Don't think pets for last-minute gifts: Local shelters offer alternative ideas

As Christmas approaches and shoppers rush out to get those last-minute gifts, three lakes area nonprofits have some advice on what not to buy to stick under the tree: pets.

Marketing Director Lisa Wood holds a cat named Pluto Friday, Dec. 21, at the Babinski Foundation in Pequot Lakes. Kelly Humphrey / Brainerd Dispatch
Marketing Director Lisa Wood holds a cat named Pluto Friday, Dec. 21, at the Babinski Foundation in Pequot Lakes. Kelly Humphrey / Brainerd Dispatch

As Christmas approaches and shoppers rush out to get those last-minute gifts, three lakes area nonprofits have some advice on what not to buy to stick under the tree: pets.

Heartland Animal Rescue Team in Brainerd, the Babinski Foundation in Pequot Lakes, and Paws and Claws Rescue and Resort in Hackensack do not recommend surprising family and friends with a dog or cat this holiday season. In fact, HART and Paws and Claws will not adopt an animal out unless the person caring for it is present.

"We practice where anybody who is adopting, is adopting for themselves," Coretta Czycalla, executive director of Paws and Claws, said. "You could have outcomes that you don't want in that situation if you're going to surprise somebody with a pet."

Donna Wambeke, executive director of HART, said a better gift idea for someone who wants a pet is a gift certificate loaded up with the price of an adoption fee. She recommends wrapping the gift card up with a blanket or pet toy and then letting the recipient come pick out their own animal.

"Nobody should be picking out somebody else's animal," Wambeke said. "You may think you know that person and you may think you know what they want, but maybe they want a cat and you think they want a dog."


The Babinski Foundation shelter does not advertise buying pets as Christmas presents either.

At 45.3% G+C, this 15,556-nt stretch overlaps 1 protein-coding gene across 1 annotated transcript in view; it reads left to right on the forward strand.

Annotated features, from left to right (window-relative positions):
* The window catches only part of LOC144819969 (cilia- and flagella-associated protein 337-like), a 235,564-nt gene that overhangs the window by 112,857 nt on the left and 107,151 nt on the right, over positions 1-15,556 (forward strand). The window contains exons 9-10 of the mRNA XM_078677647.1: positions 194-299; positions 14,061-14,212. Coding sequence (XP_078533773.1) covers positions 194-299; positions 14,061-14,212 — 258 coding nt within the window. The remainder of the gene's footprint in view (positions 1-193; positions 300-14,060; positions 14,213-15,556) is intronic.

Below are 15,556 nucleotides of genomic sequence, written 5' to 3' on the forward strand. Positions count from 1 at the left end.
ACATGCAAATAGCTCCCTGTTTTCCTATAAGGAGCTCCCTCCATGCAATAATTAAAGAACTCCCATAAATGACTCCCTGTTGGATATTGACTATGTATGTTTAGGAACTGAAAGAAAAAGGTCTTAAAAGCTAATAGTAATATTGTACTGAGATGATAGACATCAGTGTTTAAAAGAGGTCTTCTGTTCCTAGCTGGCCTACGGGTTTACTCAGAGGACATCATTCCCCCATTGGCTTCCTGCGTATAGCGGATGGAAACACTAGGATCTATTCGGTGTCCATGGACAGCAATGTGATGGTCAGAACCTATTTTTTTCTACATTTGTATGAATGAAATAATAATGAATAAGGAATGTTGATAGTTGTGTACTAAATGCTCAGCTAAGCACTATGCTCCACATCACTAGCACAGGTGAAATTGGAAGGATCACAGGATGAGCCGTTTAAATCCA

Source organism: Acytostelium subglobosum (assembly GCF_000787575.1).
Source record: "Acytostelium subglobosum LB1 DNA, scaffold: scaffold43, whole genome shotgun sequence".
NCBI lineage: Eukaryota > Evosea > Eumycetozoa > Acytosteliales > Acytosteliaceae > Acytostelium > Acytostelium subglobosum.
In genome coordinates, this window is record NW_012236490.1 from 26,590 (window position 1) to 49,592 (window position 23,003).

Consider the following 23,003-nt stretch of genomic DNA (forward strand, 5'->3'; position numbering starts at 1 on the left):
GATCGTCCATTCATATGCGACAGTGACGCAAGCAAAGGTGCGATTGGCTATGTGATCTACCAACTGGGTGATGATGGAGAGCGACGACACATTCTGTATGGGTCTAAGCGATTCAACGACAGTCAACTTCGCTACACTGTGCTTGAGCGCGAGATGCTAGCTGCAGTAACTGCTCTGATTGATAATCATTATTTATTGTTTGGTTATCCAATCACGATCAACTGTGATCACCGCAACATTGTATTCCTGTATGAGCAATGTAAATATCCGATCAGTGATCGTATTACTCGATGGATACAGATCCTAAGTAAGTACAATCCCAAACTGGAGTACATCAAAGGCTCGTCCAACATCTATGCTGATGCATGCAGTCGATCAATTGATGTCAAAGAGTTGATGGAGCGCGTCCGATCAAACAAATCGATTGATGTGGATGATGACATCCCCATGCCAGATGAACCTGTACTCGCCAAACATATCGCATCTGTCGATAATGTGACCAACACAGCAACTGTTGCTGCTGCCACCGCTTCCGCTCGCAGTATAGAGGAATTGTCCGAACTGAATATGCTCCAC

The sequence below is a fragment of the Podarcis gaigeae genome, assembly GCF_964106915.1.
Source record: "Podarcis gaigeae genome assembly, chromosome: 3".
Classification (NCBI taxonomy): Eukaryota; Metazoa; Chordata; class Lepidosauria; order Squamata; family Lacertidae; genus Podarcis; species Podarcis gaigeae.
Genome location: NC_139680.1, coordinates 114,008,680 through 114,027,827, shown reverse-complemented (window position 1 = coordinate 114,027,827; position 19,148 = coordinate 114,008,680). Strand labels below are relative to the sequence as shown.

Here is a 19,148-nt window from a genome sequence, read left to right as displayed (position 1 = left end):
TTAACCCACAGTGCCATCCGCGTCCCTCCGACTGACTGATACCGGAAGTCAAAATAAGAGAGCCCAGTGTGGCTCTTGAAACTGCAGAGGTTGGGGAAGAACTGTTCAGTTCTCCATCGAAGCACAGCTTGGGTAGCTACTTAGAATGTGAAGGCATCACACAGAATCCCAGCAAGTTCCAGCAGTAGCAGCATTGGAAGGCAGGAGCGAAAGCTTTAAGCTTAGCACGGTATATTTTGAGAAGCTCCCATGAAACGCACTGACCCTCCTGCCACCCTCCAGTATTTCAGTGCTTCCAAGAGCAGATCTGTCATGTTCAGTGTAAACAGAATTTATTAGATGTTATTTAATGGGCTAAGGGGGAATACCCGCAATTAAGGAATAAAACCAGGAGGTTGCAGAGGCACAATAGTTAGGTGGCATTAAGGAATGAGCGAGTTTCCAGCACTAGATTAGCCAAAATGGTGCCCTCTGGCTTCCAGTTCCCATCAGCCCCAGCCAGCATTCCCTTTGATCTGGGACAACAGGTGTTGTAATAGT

"An animal isn't just disposable," marketing manager Lisa Wood said. "This is a long-term commitment to take care of them and to watch out for their life, and it's not just for Christmas."

Czycalla said her shelter often sees families coming in to add a pet to their family around the holidays. If shelter employees deem the pet a good fit for the family present, then the adoption can proceed.

"You want to be sure it's the right fit for the person, and most importantly, it's the right fit for the family," Czycalla said.

"Any live animal for Christmas is not a good idea," Wambeke insisted.

Babinski Foundation

A year and a half after the grand opening, and roughly two years after opening its doors to strays, the Babinski Foundation low-kill shelter in rural Pequot Lakes is booming with business. With room to house 100 dogs and 100 cats, the shelter typically sees about 30 of each animal at a time and usually adopts them out in about two to three weeks.

"It's very good," Wood said of the shelter's adoption rate.


Benefactor Donald Babinski, whose longtime dream was to open an animal shelter, left enough funds to build and maintain the shelter when he died in 2014. Because of the money he left, the Babinski Foundation did not charge for adoptions when it opened.

Fast forward to today, and the animals do have a price tag, but it's not for want of money. It's to weed out those who might want a pet for the wrong reason.

"Some people might see a dog, and they might see it as a price tag for them and then maybe just a way for them to make money, too, if they just want to sell it right after," Wood said. "We've run into that a few times."

And the shelter plans on making another change in the near future.

"We are hoping in the next two years to bring on horses," Wood said.

With 365 acres of land available for expansion around the shelter, horses would have plenty of room to roam.

Cat adoptions at the Babinski Foundation are $50, while dogs over a year old are $200 and dogs under a year are $250. Tax is added to all costs.